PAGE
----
3. What keeps the Sun from exploding or collapsing?
  4. How far is Earth from the Sun; what is that equal to in astronomical units?
  5. What are the layers of the Sun from inside to outside?
  6. What is the photosphere?
  7. How does the temperature of the Sun change from the center to the surface? Whee is the density highest?
  8. Which direction does heat flow?
  9. How does energy move near the center of the Sun? What zone is that?
  10. How is energy moving in the convection zone?


  1. What is the temperature structure of the atmosphere from inner to outer? why does this happen?
  2. What is the chromosphere? What interesting features does it contain?
  3. What is the corona?


  1. The Sun is very dense, so is there solid matter at the center? Why or why not?
  2. What are the inner layers of the Sun and what are their characteristics?
  3. What are the outer layers of the Sun and what are their characteristics?
  4. What powers the Sun?




Thin layer of the Sun’s atmosphere that lies directly above the photosphere; glows red.
convection zone

convection zone

Layer of the Sun that surrounds the radiative zone where energy moves as flowing cells of gas.


Outermost layer of the Sun; a plasma that extends millions of kilometers into space.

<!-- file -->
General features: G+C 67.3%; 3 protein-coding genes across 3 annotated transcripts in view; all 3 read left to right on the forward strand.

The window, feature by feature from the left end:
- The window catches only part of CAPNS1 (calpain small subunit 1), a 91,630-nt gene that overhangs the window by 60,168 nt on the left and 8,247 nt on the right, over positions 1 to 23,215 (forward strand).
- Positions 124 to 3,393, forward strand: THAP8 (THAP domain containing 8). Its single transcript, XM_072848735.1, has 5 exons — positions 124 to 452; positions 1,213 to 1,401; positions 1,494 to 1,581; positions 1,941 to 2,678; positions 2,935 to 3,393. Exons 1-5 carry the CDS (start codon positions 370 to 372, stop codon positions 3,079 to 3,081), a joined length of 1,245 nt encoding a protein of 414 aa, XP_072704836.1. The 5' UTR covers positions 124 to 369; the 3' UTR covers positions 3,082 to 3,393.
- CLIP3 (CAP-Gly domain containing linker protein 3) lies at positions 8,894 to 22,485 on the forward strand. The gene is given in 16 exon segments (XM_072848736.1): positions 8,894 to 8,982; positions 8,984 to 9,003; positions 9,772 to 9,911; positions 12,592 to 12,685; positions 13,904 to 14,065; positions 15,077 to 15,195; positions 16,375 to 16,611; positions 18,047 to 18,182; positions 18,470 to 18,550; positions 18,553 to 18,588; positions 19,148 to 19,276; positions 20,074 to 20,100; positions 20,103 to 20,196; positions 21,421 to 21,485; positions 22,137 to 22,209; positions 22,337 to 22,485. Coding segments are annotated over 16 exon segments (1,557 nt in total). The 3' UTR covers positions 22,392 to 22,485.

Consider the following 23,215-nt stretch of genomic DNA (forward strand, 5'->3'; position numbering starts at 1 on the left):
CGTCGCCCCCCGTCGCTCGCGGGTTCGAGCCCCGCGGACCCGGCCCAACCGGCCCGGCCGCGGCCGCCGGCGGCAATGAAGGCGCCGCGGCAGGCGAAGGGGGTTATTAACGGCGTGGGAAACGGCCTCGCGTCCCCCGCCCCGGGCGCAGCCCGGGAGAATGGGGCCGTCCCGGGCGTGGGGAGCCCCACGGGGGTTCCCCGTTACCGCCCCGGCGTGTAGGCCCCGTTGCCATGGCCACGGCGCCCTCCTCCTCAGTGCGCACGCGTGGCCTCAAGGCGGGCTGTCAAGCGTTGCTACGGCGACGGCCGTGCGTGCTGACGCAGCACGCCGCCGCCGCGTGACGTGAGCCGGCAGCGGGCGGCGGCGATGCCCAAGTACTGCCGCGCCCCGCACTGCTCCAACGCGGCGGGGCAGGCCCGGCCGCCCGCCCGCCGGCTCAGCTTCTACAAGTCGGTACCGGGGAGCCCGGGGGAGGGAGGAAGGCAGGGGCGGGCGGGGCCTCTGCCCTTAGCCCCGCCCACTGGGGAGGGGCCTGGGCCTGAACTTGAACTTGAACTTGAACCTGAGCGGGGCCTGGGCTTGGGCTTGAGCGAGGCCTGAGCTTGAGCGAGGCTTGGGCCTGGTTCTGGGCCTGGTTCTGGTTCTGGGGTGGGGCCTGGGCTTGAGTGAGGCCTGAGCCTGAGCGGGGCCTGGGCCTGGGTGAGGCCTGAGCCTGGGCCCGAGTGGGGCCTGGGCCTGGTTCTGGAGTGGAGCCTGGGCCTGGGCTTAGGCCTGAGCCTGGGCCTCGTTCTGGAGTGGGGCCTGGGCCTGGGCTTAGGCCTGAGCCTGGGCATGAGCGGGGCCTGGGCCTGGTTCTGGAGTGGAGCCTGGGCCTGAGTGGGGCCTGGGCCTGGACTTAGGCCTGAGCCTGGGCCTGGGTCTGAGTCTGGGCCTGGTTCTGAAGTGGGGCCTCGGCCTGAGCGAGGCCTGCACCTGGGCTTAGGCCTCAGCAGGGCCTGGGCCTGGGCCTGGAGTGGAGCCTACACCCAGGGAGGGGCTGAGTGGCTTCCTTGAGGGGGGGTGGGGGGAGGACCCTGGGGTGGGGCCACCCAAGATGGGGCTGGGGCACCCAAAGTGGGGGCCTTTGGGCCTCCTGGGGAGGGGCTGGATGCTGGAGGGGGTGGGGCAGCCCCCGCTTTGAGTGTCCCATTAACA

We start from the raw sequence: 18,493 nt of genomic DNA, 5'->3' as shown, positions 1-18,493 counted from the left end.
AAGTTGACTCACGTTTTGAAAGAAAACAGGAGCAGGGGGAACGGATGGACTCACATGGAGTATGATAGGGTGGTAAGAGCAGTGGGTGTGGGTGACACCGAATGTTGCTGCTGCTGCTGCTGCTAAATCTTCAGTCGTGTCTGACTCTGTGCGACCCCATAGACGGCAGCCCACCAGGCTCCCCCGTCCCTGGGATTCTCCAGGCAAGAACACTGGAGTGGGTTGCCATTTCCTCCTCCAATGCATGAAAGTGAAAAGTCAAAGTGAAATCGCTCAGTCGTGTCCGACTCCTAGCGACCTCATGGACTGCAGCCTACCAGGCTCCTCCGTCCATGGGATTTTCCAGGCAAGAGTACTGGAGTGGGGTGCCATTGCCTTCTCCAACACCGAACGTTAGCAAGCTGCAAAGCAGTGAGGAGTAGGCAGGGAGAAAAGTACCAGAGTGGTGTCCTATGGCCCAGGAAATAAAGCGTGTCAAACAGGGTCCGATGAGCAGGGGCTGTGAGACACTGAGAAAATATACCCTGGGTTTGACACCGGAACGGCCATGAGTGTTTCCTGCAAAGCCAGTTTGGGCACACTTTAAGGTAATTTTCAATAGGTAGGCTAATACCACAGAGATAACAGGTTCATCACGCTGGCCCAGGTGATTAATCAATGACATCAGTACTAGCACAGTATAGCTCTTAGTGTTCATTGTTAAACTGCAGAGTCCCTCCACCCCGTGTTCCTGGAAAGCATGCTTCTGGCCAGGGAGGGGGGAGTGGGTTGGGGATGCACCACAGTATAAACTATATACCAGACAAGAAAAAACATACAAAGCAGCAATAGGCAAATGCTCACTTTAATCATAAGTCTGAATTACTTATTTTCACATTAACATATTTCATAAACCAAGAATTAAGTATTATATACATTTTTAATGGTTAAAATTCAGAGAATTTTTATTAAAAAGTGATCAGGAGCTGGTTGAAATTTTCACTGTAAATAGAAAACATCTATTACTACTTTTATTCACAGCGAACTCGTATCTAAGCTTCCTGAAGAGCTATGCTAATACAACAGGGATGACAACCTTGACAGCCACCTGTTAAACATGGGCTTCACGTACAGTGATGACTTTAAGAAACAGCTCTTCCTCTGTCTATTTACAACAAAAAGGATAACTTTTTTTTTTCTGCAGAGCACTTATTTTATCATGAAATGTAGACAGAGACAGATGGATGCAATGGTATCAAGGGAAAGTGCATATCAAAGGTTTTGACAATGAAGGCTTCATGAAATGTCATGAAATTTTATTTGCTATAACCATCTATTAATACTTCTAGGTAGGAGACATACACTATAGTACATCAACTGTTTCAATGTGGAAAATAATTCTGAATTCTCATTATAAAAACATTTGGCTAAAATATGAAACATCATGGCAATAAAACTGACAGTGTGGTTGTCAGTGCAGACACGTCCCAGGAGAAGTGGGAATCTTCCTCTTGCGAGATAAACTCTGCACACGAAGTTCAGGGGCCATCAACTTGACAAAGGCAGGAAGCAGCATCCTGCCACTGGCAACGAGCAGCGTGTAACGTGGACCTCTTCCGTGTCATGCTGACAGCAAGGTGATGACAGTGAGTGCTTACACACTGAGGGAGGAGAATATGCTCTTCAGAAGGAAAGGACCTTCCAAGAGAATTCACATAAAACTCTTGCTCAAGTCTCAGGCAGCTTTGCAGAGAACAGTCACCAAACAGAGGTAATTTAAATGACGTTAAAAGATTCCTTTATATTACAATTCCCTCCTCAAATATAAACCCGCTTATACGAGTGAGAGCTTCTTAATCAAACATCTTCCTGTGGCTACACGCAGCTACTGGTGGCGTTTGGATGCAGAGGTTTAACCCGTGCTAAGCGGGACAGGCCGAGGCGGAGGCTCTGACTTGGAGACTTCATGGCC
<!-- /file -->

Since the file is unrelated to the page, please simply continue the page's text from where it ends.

nuclear fusion

nuclear fusion

The merging together of the nuclei of atoms to form new, heavier chemical elements; huge amounts of nuclear energy are released in the process.


A particle of light.


The visible surface of the Sun.


A high energy, high temperature form of matter. Electrons are removed from atoms, leaving each atom with a positive electrical charge.
radiative zone

radiative zone

Layer of the Sun immediately surrounding the core where energy moves atom to atom as electromagnetic waves.

Image Attributions

Show Hide Details
Difficulty Level:
At Grade
Date Created:
Feb 24, 2012
Last Modified:
Apr 05, 2016
Save or share your relevant files like activites, homework and worksheet.
To add resources, you must be the owner of the Modality. Click Customize to make your own copy.
Please wait...
Please wait...
Image Detail
Sizes: Medium | Original

Original text